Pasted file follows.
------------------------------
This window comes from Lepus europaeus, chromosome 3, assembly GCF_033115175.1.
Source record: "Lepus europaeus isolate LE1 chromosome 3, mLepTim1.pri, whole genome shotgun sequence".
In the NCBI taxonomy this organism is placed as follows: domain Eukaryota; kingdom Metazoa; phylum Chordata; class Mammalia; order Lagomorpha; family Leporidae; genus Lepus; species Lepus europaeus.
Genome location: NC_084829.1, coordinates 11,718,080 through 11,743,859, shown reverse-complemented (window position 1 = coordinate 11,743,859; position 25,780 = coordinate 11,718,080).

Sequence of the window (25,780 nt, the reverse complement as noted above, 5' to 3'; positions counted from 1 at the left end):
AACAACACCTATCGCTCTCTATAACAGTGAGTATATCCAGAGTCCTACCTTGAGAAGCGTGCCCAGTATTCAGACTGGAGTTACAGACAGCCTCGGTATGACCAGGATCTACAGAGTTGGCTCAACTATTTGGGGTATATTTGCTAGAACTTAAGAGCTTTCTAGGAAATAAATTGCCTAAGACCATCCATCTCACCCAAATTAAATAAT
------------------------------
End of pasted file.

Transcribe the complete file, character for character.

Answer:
This window comes from Lepus europaeus, chromosome 3, assembly GCF_033115175.1.
Source record: "Lepus europaeus isolate LE1 chromosome 3, mLepTim1.pri, whole genome shotgun sequence".
In the NCBI taxonomy this organism is placed as follows: domain Eukaryota; kingdom Metazoa; phylum Chordata; class Mammalia; order Lagomorpha; family Leporidae; genus Lepus; species Lepus europaeus.
Genome location: NC_084829.1, coordinates 11,718,080 through 11,743,859, shown reverse-complemented (window position 1 = coordinate 11,743,859; position 25,780 = coordinate 11,718,080).

Sequence of the window (25,780 nt, the reverse complement as noted above, 5' to 3'; positions counted from 1 at the left end):
AACAACACCTATCGCTCTCTATAACAGTGAGTATATCCAGAGTCCTACCTTGAGAAGCGTGCCCAGTATTCAGACTGGAGTTACAGACAGCCTCGGTATGACCAGGATCTACAGAGTTGGCTCAACTATTTGGGGTATATTTGCTAGAACTTAAGAGCTTTCTAGGAAATAAATTGCCTAAGACCATCCATCTCACCCAAATTAAATAAT